• Full Name:
    Dr Henry Ridewood Madden
  • Role:
    Registered practitioner
  • Occupation/s:
    Homœopathic physician
  • State:
  • Date first identified using homoeopathy in Australia:
[1819 – 1884]

Obtained his medical qualifications (LSA, 1838 and MD 1839) in Edinburgh. He was Member of the Hahnemann Medical Society (on the committee) He was also on the committee for the Association for the Protection of Homœopathic Students and Practitioners.


In 1851 he was practising at 76 Grand Parade, Brighton, Sussex. By 1853 his practice was at 10 Pavilion Pde, Brighton, where he was physician to the Brighton Homœopathic Dispensary. This was located at 6 Prince Albert Street, established in 1844.


He had several children while he was in Scotland, and several more in Brighton. He was aged 41 when he married Flora McDonald aged 29, in June 1859. They then had 4 children (one during their stay in Melbourne), making a total of 10 children in total.


He and his family arrived in Melbourne in July 1863. The Argus newspaper of 8 August 1863 reported that he was on a recruiting tour in Victoria. He was recorded as having addresses in St Kilda and at 120 Collins Street East.


His first address in St Kilda was in Balaclava Road, St Kilda.


                         "Marlton" - Dr Madden's home in St Kilda, Melbourne.

                      (Now part of St Michael's Church of England Grammar School)

                                                         Photo courtesy of Peter Torokfalvy

By April 1864, however, he had purchased another property in St Kilda – a large 7 acre property with frontage on to Wellington Street. The house and property were called “Marlton”, and he proceeded to advertise for tenders to make major enhancements to it. By the time he sold it in 1866, it had 7 bedrooms, and a spacious drawing room and dining room, a wine cellar, a double coachhouse and three-stalled stable, hen houses, cow house, piggery, a gardener’s propagating house, an orchard, and a “pleasure garden” and croquet ground. The 2 acre paddock was sown with English grass and had a large waterhole which provided  “a never-failing supply of water”. The Yan Yean water was also laid on to all parts of the house and grounds. The sales advertisement stated that “no expense has been spared by Dr Madden in the building and completion of the property, and apart from the necessary requirements of a family residence, there is provided every luxury and convenience that could be found in any English mansion.” “From the upper windows there is a most commanding view of all the surrounding country.” The land has since been subdivided, but the house survives as Marlton, on Marlton Crescent, off Wellington Road. For a time it was the St Kilda Grammar School, but is now part of the St Michael’s Church of England Girls’ Grammar School, which took ownership in 1895.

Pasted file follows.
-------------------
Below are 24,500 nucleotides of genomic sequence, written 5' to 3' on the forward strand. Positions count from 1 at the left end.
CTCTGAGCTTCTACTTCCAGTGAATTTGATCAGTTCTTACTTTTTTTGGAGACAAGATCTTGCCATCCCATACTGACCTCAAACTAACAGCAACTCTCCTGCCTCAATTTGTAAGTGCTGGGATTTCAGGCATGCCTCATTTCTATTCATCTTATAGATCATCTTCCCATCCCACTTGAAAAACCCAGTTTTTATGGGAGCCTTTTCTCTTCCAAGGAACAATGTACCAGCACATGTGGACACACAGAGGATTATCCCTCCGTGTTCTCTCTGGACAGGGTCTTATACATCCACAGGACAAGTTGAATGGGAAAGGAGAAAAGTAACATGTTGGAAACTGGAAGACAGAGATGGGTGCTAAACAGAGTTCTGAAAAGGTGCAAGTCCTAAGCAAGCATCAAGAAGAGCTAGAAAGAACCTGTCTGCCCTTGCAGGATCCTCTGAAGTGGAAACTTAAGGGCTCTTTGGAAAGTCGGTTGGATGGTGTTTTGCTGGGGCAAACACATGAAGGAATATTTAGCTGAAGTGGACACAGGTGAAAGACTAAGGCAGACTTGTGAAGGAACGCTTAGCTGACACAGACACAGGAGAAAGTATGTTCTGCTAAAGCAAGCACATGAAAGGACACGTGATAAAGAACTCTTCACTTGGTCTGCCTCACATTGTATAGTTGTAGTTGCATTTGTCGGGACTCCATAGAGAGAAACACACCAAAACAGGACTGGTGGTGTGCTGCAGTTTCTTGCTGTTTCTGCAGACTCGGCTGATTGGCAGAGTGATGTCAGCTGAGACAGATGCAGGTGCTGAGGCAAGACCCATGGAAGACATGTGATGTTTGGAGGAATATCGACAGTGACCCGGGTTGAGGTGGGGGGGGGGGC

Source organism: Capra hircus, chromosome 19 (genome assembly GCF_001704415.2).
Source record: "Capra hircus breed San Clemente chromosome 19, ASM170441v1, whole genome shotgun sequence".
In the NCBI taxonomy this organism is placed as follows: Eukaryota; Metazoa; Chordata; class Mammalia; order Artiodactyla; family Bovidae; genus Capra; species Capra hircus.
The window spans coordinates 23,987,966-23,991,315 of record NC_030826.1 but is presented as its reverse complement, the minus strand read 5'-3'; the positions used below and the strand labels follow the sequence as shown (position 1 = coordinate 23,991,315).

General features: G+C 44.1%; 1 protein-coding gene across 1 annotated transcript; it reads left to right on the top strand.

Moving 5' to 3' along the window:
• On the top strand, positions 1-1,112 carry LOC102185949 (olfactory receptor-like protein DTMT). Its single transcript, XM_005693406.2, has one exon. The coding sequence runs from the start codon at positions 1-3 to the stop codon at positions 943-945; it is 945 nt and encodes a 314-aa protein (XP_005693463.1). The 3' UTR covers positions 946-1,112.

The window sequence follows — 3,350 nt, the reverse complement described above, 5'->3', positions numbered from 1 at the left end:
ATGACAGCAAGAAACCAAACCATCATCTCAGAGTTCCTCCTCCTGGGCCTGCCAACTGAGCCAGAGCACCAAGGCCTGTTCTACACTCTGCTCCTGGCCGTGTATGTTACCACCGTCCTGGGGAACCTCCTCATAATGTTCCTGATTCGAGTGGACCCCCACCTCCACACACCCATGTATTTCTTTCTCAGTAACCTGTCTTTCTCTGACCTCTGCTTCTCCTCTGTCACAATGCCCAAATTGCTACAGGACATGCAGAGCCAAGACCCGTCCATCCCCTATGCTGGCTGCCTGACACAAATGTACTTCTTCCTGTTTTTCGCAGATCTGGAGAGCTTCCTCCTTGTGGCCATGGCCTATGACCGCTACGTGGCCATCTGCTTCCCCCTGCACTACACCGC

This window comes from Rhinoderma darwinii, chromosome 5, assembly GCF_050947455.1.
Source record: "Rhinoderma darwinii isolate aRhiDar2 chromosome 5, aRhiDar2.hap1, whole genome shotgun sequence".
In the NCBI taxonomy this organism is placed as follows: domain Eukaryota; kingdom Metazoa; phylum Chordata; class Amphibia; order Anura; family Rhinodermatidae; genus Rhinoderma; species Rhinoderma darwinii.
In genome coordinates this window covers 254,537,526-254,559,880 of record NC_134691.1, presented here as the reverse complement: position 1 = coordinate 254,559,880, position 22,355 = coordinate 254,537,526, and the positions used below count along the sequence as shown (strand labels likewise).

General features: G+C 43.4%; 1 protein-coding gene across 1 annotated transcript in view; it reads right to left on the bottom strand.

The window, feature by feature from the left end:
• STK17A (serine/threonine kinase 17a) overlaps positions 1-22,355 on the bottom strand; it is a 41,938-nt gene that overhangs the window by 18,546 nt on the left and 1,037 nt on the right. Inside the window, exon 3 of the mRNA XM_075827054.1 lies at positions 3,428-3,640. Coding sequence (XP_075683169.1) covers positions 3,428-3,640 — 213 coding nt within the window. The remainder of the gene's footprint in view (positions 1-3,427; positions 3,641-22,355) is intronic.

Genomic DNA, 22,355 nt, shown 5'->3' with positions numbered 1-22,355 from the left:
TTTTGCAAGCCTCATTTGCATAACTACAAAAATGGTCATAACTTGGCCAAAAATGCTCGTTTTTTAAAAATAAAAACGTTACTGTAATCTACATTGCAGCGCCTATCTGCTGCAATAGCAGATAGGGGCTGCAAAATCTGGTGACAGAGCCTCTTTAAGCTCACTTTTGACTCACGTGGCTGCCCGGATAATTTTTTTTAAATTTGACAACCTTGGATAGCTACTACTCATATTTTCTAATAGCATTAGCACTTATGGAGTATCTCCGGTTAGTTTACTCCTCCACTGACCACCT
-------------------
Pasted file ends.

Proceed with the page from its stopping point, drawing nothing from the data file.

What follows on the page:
During July 1864 there were several articles in The Argus which reported Dr Madden defending homœopathy.


He was one of the two practitioners who attended Mr Richard Heales, who was Premier of Victoria, towards the end of his life. (The other practitioner was an allopath.) At the funeral procession, both Dr Madden and the allopathic doctor took pride of place towards the front of the procession.


The 1865 edition of Sands and McDougall’s Melbourne and Suburban Directory listed him as being at 103 Collins street East*, between Russell Street and Stephen Street (now Exhibition Street), at the same address as Dr S.R. Robinson, another homœopath. He was also listed at Wellington St, St Kilda.


For a short period before his departure for England in February 1866, he practised from 90 Collins Street East – the premises of the homœopathic pharmacy of Gould and Martin.


Madden had several publications including: Homœopathy viewed in connection with medical reform (1846), and contributed several papers to the British Journal of Homœopathy. His Contraria Contrariis (1867) was reprinted from the British Journal of Homœopath).


By 1881 the English census recorded that he was in Devon, listed as MD not practising. He died in 1884, at Bath. His wife died in 1911 in Paddington.


© Barbara Armstrong

  • Created:
    Sunday, 01 March 2009
  • Last modified:
    Sunday, 10 August 2014